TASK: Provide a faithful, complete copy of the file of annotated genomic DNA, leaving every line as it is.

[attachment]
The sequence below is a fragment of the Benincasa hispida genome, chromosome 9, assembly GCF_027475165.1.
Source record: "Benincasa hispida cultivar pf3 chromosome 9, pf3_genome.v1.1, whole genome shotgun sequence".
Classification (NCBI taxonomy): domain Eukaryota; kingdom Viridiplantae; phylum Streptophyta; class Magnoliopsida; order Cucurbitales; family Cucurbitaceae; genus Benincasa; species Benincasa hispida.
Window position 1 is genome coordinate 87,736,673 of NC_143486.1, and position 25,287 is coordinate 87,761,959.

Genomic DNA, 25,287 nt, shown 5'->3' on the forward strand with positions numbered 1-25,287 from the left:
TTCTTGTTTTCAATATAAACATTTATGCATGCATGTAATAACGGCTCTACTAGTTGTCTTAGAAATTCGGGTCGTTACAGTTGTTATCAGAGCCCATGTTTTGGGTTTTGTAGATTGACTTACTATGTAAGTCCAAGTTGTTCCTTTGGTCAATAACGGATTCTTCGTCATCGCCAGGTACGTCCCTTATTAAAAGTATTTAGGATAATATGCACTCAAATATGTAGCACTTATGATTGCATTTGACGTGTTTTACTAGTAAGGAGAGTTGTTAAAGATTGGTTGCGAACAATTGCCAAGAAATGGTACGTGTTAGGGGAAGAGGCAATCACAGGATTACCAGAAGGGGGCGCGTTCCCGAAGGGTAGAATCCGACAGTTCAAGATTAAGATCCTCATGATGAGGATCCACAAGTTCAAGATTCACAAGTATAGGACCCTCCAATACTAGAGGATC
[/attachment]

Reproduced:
The sequence below is a fragment of the Benincasa hispida genome, chromosome 9, assembly GCF_027475165.1.
Source record: "Benincasa hispida cultivar pf3 chromosome 9, pf3_genome.v1.1, whole genome shotgun sequence".
Classification (NCBI taxonomy): domain Eukaryota; kingdom Viridiplantae; phylum Streptophyta; class Magnoliopsida; order Cucurbitales; family Cucurbitaceae; genus Benincasa; species Benincasa hispida.
Window position 1 is genome coordinate 87,736,673 of NC_143486.1, and position 25,287 is coordinate 87,761,959.

Genomic DNA, 25,287 nt, shown 5'->3' on the forward strand with positions numbered 1-25,287 from the left:
TTCTTGTTTTCAATATAAACATTTATGCATGCATGTAATAACGGCTCTACTAGTTGTCTTAGAAATTCGGGTCGTTACAGTTGTTATCAGAGCCCATGTTTTGGGTTTTGTAGATTGACTTACTATGTAAGTCCAAGTTGTTCCTTTGGTCAATAACGGATTCTTCGTCATCGCCAGGTACGTCCCTTATTAAAAGTATTTAGGATAATATGCACTCAAATATGTAGCACTTATGATTGCATTTGACGTGTTTTACTAGTAAGGAGAGTTGTTAAAGATTGGTTGCGAACAATTGCCAAGAAATGGTACGTGTTAGGGGAAGAGGCAATCACAGGATTACCAGAAGGGGGCGCGTTCCCGAAGGGTAGAATCCGACAGTTCAAGATTAAGATCCTCATGATGAGGATCCACAAGTTCAAGATTCACAAGTATAGGACCCTCCAATACTAGAGGATC